|Mitcham Road Cemetery and Croydon Crematorium||Croydon|
Mitcham Road Cemetery, originally called Croydon Cemetery, was opened in 1897 as an overspill to Queen's Road Cemetery. Buildings included the lodge and chapel. The cemetery has been enlarged twice, in 1935 and in 1937 when Croydon Crematorium was added, later extended in 1962. The cemetery is simply laid out with a grid of paths, avenue of limes and some specimen trees, but around the Crematorium are more formal gardens, a pond, winding paths and drives. Noteworthy monuments include the Lanfranc Memorial to 34 boys and 2 masters from Lanfranc School killed in an air crash in 1961.
The information shown above was correct at the time of the last update 01/12/2008
Please check with the site owner or manager for latest news. www.croydon.gov.uk
The information below is taken from the relevant Local Authority's planning legislation, which was correct at the time of research but may have been amended in the interim. Please check with the Local Authority for latest planning information.
Opened by the Burial Board in 1897, Croydon Cemetery was made as an overspill to Queen's Road Cemetery (q.v.) in response to the growing need for more burial spaces. The cemetery has been enlarged twice, in 1935 and 1937, the later enlargement when Croydon Crematorium was built. An axial drive from Mitcham Road entrance runs through the simply planned cemetery comprising a grid of paths dotted with a few specimen trees including Deodar Cedar, Acacia, Corsican Pine, Lebanon Cedar. Shrubs include Laurel, Holly and Yew. A double avenue of Lime runs down the north-west (1935) extension. Buildings include the tile-hung lodge, brick Gothic chapel and crematorium, and the cemetery has brick walls with railings and stone dressings. The north east part of the cemetery around the crematorium has a more elaborate layout with formal gardens, pond, winding paths and drives.
Croydon Crematorium was built in 1937, later extended in 1962 when the east chapel was added. Hugh Meller comments: 'both buildings rise above the customary low standard of crematorium architecture, especially the earlier version in an austere simple Gothic design. Individual taste is allowed to flourish in the cloisters where pink and green onyx memorial tablets have sprouted like a nasty rash'.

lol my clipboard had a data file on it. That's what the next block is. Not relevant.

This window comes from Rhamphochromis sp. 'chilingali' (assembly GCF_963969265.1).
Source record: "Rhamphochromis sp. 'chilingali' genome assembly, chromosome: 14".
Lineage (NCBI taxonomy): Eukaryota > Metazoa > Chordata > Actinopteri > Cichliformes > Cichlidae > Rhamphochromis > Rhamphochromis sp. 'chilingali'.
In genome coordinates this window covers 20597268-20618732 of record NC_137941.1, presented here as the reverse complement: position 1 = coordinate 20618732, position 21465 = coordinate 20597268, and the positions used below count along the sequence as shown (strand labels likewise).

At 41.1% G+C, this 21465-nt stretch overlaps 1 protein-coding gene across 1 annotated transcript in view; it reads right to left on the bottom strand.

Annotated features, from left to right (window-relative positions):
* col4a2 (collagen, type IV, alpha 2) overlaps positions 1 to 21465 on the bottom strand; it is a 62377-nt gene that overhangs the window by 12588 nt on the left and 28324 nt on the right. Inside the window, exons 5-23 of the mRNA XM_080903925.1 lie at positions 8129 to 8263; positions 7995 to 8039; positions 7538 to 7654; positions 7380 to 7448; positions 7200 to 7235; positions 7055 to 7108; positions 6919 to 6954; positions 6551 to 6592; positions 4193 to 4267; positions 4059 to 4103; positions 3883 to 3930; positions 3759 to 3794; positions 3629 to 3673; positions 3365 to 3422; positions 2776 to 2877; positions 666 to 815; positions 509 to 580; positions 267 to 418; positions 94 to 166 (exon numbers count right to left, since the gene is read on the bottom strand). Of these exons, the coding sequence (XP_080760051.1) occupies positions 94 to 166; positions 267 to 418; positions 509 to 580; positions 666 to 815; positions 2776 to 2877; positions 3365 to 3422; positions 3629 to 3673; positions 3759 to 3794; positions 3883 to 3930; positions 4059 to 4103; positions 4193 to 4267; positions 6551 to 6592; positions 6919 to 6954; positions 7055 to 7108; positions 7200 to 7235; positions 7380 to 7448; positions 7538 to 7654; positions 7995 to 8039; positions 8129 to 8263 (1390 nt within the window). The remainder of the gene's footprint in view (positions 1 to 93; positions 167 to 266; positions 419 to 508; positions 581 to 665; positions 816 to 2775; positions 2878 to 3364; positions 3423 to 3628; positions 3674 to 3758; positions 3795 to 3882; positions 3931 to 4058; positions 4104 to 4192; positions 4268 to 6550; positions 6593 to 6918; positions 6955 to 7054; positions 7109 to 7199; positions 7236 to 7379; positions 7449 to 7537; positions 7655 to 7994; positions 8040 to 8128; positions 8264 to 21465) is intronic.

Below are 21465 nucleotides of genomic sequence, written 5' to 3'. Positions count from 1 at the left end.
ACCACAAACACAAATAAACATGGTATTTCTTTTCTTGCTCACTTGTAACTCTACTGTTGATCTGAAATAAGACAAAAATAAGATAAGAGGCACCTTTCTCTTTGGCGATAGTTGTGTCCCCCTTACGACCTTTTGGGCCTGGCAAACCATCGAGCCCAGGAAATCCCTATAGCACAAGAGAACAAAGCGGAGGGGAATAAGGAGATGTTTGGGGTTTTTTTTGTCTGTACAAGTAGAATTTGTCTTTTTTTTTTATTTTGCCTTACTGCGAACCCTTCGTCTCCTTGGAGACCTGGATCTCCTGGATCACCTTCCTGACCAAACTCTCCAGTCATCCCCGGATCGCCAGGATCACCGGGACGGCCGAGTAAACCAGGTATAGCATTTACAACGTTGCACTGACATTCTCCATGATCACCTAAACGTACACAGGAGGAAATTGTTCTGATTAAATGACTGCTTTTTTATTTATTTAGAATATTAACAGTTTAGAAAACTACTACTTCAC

Noteworthy memorials include the Lanfranc Memorial, a large paved area with raised flower bed and black granite cross to 34 boys and 2 masters from Lanfranc School killed in an air crash in 1961. Captain Leslie Thomas's memorial has a stone model of a 1937 monoplane. Derek Bentley, executed in 1953 for his part in the murder of a policeman, was buried here in 1966; he was subsequently cleared in 1998 and by special permission his headstone is inscribed with the words 'a victim of British Justice'. Others buried here include composer William Hurlstone (1876-1906); Sir Charles Flynn (1884-1938), Deputy Chairman of Customs and Excise 1936-38; Tom Norman, 'the Silver King' who managed the Elephant Man; and Frederick George Creed, the inventor of the teleprinter. There is an original air raid shelter on the site.
Hugh Meller & Brian Parsons, 'London Cemeteries, An Illustrated Guide and Gazetteer', 4th edition (The History Press, 2008), pp141/2; LB Croydon, 'Local List of Historic Parks & Gardens', December 2008